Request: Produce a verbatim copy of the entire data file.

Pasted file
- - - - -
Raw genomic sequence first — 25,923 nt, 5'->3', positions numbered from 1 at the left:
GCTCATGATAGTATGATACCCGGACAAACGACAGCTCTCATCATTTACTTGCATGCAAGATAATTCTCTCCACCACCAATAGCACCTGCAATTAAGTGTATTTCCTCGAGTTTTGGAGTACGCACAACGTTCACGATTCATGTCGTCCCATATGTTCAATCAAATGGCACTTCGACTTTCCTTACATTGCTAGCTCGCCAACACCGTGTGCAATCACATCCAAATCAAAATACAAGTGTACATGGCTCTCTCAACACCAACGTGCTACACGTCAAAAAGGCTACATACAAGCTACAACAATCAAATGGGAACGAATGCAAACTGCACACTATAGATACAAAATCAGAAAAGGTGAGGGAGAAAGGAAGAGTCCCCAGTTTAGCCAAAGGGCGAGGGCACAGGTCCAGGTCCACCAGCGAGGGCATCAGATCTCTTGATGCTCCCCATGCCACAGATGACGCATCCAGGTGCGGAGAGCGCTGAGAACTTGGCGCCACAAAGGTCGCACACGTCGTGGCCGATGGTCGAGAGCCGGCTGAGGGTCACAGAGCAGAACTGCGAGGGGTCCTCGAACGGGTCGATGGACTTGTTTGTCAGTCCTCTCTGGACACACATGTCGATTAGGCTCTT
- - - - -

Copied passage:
Raw genomic sequence first — 25,923 nt, 5'->3', positions numbered from 1 at the left:
GCTCATGATAGTATGATACCCGGACAAACGACAGCTCTCATCATTTACTTGCATGCAAGATAATTCTCTCCACCACCAATAGCACCTGCAATTAAGTGTATTTCCTCGAGTTTTGGAGTACGCACAACGTTCACGATTCATGTCGTCCCATATGTTCAATCAAATGGCACTTCGACTTTCCTTACATTGCTAGCTCGCCAACACCGTGTGCAATCACATCCAAATCAAAATACAAGTGTACATGGCTCTCTCAACACCAACGTGCTACACGTCAAAAAGGCTACATACAAGCTACAACAATCAAATGGGAACGAATGCAAACTGCACACTATAGATACAAAATCAGAAAAGGTGAGGGAGAAAGGAAGAGTCCCCAGTTTAGCCAAAGGGCGAGGGCACAGGTCCAGGTCCACCAGCGAGGGCATCAGATCTCTTGATGCTCCCCATGCCACAGATGACGCATCCAGGTGCGGAGAGCGCTGAGAACTTGGCGCCACAAAGGTCGCACACGTCGTGGCCGATGGTCGAGAGCCGGCTGAGGGTCACAGAGCAGAACTGCGAGGGGTCCTCGAACGGGTCGATGGACTTGTTTGTCAGTCCTCTCTGGACACACATGTCGATTAGGCTCTT